NAP to NAC
As usual, tomorrow will be a better day. But what if you want to integrate Cisco NAC and Microsoft NAP today? Here the story is more mixed. For instance, Cisco's NAC client does not work directly with Microsoft's Network Policy Server (NPS), and it doesn't appear that it will anytime soon. Microsoft Windows' built-in NAP client doesn't talk directly to Cisco's NAC servers either. However, that doesn't mean all is lost.
Microsoft's NAP client can collect an SoH and send it to the NPS, which in turn determines whether the endpoint should be allowed on the network. The NPS can instruct Cisco's version of RADIUS, called Access Control Server (ACS), to enable or disable ports on participating 802.1X-compliant network devices. See Cisco's NAC and NAP integration guide for more details.
Most NAC manufacturers require that customers install a vendor-specific NAC client on each participating endpoint. Some NAC clients work with only the vendor's corresponding NAC compliance server. A large portion of NAC vendors and products make up this group.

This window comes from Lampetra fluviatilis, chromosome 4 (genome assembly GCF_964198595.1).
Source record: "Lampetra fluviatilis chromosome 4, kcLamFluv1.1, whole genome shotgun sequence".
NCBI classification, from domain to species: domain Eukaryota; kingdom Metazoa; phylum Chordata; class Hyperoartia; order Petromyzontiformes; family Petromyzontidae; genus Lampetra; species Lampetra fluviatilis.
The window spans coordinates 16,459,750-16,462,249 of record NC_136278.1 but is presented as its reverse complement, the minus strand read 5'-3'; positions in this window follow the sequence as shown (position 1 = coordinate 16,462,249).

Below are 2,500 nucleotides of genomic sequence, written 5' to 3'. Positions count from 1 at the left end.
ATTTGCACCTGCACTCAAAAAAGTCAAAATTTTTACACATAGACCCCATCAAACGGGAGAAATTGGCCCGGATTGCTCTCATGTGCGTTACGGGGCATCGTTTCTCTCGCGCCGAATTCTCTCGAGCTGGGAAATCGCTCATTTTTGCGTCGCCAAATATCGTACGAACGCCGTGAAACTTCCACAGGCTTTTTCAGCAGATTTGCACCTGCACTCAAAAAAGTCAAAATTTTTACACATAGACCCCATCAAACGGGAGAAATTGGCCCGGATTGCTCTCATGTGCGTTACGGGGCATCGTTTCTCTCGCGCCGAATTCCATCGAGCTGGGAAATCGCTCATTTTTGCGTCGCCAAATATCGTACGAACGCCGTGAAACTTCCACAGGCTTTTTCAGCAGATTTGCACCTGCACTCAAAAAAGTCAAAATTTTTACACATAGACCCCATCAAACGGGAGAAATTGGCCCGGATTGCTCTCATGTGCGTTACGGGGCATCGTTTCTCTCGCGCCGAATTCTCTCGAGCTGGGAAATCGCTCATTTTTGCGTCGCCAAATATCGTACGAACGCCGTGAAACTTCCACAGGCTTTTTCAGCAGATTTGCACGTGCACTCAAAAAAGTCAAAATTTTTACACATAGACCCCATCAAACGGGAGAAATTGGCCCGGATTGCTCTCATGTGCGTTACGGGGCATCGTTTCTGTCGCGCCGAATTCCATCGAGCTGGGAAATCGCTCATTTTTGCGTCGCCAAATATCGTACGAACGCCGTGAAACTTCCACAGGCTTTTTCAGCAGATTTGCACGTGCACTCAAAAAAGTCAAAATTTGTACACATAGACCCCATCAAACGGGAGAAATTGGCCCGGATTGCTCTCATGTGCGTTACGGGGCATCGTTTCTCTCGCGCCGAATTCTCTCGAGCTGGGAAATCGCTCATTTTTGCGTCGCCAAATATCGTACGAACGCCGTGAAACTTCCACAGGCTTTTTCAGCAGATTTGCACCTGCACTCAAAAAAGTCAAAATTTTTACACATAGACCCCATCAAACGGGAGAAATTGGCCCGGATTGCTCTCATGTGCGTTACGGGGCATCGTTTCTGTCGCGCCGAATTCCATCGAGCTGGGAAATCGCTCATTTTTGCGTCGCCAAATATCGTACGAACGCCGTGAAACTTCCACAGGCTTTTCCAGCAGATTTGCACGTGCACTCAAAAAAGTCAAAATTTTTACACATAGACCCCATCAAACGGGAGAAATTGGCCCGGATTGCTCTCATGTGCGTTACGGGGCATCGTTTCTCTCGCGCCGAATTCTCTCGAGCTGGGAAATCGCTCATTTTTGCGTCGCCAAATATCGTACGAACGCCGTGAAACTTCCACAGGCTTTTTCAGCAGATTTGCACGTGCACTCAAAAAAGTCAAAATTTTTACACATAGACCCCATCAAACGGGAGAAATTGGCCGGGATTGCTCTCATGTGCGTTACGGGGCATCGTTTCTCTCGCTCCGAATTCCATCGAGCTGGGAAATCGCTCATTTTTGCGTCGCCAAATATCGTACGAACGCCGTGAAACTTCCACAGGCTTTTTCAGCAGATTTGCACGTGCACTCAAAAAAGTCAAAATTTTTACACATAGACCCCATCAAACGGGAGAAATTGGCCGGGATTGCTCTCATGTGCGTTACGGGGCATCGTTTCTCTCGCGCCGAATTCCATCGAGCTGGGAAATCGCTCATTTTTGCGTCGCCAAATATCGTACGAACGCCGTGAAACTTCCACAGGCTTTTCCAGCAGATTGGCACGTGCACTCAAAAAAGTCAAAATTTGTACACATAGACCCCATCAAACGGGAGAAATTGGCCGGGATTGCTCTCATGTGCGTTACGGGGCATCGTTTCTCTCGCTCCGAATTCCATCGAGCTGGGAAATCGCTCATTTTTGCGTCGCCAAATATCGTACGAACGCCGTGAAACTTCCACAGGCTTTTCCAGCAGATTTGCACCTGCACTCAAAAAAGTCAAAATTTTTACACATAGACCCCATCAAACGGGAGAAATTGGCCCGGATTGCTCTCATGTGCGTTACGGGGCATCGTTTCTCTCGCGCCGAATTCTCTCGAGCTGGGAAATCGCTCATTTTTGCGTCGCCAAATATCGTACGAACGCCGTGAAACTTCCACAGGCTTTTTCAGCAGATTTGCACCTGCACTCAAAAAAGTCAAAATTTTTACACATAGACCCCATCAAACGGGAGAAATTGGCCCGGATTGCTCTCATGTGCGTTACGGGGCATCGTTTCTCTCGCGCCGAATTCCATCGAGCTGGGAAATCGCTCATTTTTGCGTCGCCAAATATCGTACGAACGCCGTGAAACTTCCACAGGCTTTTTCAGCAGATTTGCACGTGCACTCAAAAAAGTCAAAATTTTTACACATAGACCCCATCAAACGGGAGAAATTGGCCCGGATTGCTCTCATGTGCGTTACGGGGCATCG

For example, to use Symantec's Network Access Control product, you must install Symantec's NAC or Endpoint Protection client (the latter incorporates the Symantec NAC agent) and talk to participating Symantec NAC-compliant services (anti-virus, host-based firewall, and so on) or 802.1x network devices. You define access rules in the Symantec Policy Management console or the Symantec Endpoint Protection Manager console, and then enforce network access by turning on various host-based firewall rules. (See the Test Center review.)
But more and more, NAC vendors are supporting Microsoft's NAP or TCG's TNC standard, or they're facilitating enforcement via 802.1X network devices using RADIUS. For example, Symantec's NAC products have the ability to communicate with Cisco's 802.1X network routers and switches. The Symantec NAC client can also integrate with Microsoft's NAP by installing itself as a System Health Validator (SHV) extension, which essentially makes it a part of the NAP client. As an SHV extension, the Symantec client can assess and control everything NAP normally does. And of course, any product can use Microsoft's Network Policy Server as a RADIUS service to talk to any 802.1X-compliant network device.
Alas, without a little planning, integration between Microsoft NAP and Cisco NAC isn't as simple as picking and choosing your favorites. But there is a moderate amount of interoperability, and that benefits us all.